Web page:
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Texas and battery life

Discussion in 'Texas' started by CGW, Sep 8, 2015.

  1. CGW

    CGW Member

    Joined:
    Jun 13, 2015
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    Location:
    Austin, Texas
    Hi
    I park my beautiful Model S outside each day when I go to work in Austin. These days at 5:30 or 6PM the phone app often reports an internal temperature greater than 110 degrees F. I have seen 126 degrees F. I found the scary clip below on a site called "Battery University". It relates to lithium ion batteries. I wonder if it s really true that the hot Texas summer is damaging my battery and reducing its life by 50%???? Do I need to leave my Model S in an air conditioned garage and ride a bike to work?? That would surely damage me! Are there any electrochemists or battery buffs out there who can assuage my fears?? :confused:

    All batteries achieve optimum service life if used at 20°C (68°F) or slightly below. If, for example, a battery operates at 30°C (86°F) instead of a more moderate room temperature, the cycle life is reduced by 20 percent. At 40°C (104°F), the loss jumps to a whopping 40 percent, and if charged and discharged at 45°C (113°F), the cycle life is only half of what can be expected if used at 20°C (68°F). (See also BU-808: How to Prolong Lithium-based Batteries.)

    CGW
     
  2. JMG

    JMG Member

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    Location:
    NE Texas
    You might get more response to this thread in the battery and charging section, and have you done a search on this site for the same topic? I'm sure it's been covered before.

    The battery monitors and helps cool itself. It supposed to be one of the most advanced batteries in the world, so I wouldn't lose too much sleep over it. I have, however, heard that you don't want to expose it to really high temperatures when its at a very high state of charge. So, I would not park it outside in 100 degree weather with a state of charge of 95% or so.

    Do a search and I bet you find some good info.
     
  3. jerry33

    jerry33 S85 - VIN:P05130 - 3/2/13

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    The graph, which I can't find right now, for the Roadster shows that location vs. degradation is random. I don't believe there is a chart like this yet for the Model S. The liquid cooled batteries are reasonably protected from the heat so it's not really an issue the way it is in some other EVs. What I do is set the charging to start so that it will be finished by the time I start to drive. For me this is 02:30. That lets the car stay at a lower SOC for the majority of the day.
     
  4. LMB

    LMB Member

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    (LMB spouse)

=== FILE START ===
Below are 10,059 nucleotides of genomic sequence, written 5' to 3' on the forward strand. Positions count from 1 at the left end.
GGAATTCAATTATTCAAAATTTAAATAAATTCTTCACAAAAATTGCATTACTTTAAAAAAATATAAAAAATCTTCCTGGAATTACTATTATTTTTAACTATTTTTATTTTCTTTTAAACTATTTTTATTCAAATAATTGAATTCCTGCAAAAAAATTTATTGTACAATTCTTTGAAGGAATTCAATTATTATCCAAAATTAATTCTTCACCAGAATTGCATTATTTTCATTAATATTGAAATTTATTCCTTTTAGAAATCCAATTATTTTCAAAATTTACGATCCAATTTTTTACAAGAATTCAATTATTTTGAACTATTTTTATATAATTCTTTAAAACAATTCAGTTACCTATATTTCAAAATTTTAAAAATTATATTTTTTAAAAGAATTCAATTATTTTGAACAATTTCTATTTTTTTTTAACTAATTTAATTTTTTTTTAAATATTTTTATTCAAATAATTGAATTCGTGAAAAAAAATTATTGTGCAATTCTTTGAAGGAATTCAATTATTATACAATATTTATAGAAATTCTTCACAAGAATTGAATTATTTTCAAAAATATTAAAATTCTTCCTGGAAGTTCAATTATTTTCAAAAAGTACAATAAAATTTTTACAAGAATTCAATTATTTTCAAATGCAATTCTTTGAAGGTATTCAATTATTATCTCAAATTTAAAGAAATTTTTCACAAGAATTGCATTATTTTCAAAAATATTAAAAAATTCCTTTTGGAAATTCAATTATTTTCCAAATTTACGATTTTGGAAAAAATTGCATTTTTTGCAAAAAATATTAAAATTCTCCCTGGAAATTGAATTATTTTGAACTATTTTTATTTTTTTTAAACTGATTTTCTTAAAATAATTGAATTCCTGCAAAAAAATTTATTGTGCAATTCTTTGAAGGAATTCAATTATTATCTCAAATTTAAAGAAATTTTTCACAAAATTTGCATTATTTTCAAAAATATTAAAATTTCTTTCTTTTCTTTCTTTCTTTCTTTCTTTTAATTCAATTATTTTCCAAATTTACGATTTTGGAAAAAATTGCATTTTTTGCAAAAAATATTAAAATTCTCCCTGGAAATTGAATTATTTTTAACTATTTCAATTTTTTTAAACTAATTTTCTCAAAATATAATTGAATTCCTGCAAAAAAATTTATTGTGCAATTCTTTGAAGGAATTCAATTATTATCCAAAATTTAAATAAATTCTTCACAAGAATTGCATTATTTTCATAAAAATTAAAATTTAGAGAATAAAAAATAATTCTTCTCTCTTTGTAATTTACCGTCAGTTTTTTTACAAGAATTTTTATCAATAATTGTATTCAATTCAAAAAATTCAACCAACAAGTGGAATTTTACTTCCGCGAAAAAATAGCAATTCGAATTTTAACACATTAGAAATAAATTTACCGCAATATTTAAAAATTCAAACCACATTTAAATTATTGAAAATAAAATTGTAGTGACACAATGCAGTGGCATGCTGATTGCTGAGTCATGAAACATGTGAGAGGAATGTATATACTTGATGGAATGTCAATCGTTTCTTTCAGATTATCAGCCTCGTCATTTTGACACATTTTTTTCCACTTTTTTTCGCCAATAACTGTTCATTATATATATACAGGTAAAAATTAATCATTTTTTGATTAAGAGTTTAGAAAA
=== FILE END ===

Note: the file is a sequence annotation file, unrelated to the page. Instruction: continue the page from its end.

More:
I find that the internal temperature report can read very high if the car has been parked for a while. I think the sensor location may not sample the cabin temperature very accurately if the fan is off.
     
  5. apacheguy

    apacheguy Sig 255, VIN 320

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    What we need here is a reading from one of the pack sensors. It has multiple. The trouble is that Tesla does not expose their output to the user.
     
  6. Joel

    Joel Active Member

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    Location:
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    Tesla uses thermal battery management to cool the battery.

    Watch this to assuage your fears: Why do Li-ion Batteries die ? and how to improve the situation? - YouTube
     
  7. stopcrazypp

    stopcrazypp Well-Known Member

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    Right, the pack temp and the interior temp may be very different. The interior temp rises rapidly because of the sun heating the air inside through the windows.

    The largest source of heat for the pack would be the ground emitting heat that it absorbed.
     
  8. apacheguy

    apacheguy Sig 255, VIN 320

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    Depends on how well insulated it is from the main cabin. This NREL report points to solar loading on the cabin as big factor in heat stress. Granted, that is for a Prius, but still.

    http://www.nrel.gov/docs/fy12osti/53817.pdf (Fig 3)
     
  9. stopcrazypp

    stopcrazypp Well-Known Member

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    I remember for the Leaf, I read that heat from the asphalt was the biggest source, so I guess given the Model S battery is similarly floor mounted it would be similar.
     

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